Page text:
Class of 2017 Profile: Mohammed Shakeeb Asrar

Mohammed Shakeeb Asrar

Mohammed Shakeeb Asrar

By Silma Suba


Mohammed Shakeeb Asrar
Mohammed Shakeeb Asrar


When most teenagers in Lahore were probably getting a drivers license, or trying to battle their work at high school, Mohammed Shakeeb Asrar had already become the Chief Executive Officer (CEO) and Editor-in Chief of Pineapple, a self-published entertainment magazine.


“Our aim is to write stories from an angle that questions the status quo,” said Asrar. “(Work) that makes people think about the other side of the story.”


In October 2012, Asrar and his friends published the first issue of their magazine. Global corporations, including Nestle, helped them with their advertising campaigns and even funded the magazine.


Two stories that brought critical acclaim to their magazine were, “Taliban or Freedom Fighters?” and another story on one of the most important political parties in Pakistan, the Pakistan Tehreek-e Insaaf.


Asrar has been interested in magazine writing and editing since he was in the 9th grade.


“When my class teacher made me the editor of our class magazine, 9D Times” said Asrar, “I fell in love with the experience. I added pictures, cover art, articles, and enhanced the magazine.”


Asrar, now 20-years-old, is a freshman at Northwestern University in Qatar, is pursuing a degree in journalism. He is also the first from his family of four to go to college abroad, making it a really difficult choice for him to make.


“There was a lot of family pressure that I had to bear, not to forget the pressure from teachers in my school as well,” said Asrar, “They all said journalism is something you can do all your life as a side job. Do something that will actually get you a good job.”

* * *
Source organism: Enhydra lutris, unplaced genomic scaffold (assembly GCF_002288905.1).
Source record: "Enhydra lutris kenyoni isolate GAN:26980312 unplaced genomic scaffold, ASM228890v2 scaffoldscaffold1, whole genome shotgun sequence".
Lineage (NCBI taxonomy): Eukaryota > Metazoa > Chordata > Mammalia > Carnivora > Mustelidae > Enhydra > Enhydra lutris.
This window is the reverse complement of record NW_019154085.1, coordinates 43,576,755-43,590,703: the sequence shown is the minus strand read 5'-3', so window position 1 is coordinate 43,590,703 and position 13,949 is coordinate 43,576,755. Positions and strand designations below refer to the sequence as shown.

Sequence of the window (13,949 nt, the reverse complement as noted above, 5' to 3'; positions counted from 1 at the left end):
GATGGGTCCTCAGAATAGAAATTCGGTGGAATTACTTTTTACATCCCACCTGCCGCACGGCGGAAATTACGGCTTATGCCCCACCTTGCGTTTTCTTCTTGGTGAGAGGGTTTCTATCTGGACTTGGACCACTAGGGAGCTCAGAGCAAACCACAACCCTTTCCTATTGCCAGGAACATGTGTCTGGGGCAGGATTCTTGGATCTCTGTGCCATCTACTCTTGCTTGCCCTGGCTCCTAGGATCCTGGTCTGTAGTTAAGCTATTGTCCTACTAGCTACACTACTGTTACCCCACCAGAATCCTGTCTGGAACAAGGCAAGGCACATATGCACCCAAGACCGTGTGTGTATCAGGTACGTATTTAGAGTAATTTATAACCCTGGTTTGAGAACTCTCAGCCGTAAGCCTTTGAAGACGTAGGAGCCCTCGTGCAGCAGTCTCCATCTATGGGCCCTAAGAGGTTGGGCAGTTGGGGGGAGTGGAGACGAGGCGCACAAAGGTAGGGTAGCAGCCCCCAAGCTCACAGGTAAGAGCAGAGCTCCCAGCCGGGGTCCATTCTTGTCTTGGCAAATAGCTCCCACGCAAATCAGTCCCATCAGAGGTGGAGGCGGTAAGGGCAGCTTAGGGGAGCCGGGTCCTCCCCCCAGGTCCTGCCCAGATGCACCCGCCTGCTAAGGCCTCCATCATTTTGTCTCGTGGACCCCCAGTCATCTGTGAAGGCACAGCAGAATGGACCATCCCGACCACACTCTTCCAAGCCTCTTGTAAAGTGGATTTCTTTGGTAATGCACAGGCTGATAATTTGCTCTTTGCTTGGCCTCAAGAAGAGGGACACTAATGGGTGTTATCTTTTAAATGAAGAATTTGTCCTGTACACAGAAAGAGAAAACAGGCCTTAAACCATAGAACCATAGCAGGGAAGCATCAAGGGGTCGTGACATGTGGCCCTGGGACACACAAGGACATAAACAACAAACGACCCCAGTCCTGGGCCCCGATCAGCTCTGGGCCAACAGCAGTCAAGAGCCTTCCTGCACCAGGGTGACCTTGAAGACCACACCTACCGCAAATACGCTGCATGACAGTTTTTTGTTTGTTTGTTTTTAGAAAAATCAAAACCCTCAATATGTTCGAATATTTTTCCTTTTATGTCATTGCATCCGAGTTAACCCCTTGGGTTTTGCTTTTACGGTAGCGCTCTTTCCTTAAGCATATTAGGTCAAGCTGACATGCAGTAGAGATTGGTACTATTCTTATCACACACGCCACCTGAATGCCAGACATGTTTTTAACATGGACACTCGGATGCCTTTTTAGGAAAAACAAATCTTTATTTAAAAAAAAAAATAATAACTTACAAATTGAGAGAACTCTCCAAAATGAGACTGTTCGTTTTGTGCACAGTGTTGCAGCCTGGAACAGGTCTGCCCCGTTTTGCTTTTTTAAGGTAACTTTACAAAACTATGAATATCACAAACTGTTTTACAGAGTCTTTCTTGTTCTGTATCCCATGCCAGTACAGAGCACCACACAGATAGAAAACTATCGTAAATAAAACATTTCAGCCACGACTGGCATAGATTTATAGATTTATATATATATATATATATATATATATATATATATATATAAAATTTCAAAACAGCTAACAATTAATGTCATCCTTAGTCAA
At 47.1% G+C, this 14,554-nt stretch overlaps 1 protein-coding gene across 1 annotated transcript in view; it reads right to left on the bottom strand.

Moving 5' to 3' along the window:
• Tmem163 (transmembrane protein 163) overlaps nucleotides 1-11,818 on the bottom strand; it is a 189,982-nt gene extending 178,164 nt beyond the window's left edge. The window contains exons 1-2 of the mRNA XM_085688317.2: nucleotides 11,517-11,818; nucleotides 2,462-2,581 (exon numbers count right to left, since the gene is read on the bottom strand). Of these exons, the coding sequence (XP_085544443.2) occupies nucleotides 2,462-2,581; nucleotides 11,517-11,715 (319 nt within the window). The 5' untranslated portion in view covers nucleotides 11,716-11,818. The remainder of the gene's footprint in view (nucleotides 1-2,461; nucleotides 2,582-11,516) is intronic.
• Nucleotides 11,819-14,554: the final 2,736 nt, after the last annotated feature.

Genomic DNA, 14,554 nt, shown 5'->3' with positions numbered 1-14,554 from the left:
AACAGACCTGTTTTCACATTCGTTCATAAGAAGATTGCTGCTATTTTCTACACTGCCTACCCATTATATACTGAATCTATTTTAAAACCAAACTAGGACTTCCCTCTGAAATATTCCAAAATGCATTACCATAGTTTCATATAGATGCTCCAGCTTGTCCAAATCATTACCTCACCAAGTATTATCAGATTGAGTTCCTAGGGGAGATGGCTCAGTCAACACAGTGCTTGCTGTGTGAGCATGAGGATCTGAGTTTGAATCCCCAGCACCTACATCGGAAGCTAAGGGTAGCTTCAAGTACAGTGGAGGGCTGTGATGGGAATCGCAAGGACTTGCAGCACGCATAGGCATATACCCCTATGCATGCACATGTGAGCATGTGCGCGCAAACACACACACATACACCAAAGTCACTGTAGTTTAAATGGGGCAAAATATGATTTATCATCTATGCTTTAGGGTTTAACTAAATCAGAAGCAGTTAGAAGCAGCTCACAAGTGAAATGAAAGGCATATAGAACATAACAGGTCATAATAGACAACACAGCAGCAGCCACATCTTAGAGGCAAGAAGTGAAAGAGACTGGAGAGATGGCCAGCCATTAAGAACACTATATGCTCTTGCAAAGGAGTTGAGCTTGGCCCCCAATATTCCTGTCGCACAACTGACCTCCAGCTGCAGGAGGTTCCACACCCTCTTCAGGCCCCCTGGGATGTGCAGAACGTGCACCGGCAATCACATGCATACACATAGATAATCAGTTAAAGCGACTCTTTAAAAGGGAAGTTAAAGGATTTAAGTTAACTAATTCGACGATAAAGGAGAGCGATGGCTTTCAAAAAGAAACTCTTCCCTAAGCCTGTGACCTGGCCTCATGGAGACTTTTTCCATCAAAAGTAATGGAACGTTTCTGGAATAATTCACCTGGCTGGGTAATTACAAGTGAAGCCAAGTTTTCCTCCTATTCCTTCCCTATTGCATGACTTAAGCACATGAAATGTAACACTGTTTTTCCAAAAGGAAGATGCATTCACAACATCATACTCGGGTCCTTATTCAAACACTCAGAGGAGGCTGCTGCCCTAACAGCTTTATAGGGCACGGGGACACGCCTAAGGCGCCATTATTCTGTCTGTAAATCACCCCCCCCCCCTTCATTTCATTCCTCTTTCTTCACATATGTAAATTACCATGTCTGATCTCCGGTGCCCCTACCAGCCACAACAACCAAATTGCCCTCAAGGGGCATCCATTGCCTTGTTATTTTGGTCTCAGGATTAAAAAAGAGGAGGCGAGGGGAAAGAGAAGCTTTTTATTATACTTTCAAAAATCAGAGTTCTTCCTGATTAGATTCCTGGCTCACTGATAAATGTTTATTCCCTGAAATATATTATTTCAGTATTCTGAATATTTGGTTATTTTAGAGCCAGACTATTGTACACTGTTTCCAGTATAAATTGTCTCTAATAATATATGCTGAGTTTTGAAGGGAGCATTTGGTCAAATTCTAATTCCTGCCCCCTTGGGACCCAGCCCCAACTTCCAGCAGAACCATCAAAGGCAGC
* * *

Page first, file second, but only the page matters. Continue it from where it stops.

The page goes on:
But Asrar was determined. Ironically, the fact that journalism and media studies were so mistrusted in Pakistan, became one of the main reasons that pushed him toward this career.


“Pakistan is great where it is now, but it can be better,” said Asrar, “With my degree in journalism, I want to go back and work for my country, and present real stories of my country to the world.”


After orientation week at NU-Q and experiencing life in Qatar Foundation’s new residence halls, Asrar says coming to Qatar is the best decision he made.


During orientation last week, Asrar toured the campus and sat in on many information sessions, but what he valued the most was the candid, friendly atmosphere.


“The students, the faculty and staff are so nice, you can’t just help but feel comfortable,” said Asrar, “Back home, calling your teacher by their first name was unthinkable! Here, it just feels like they’re our friends.”

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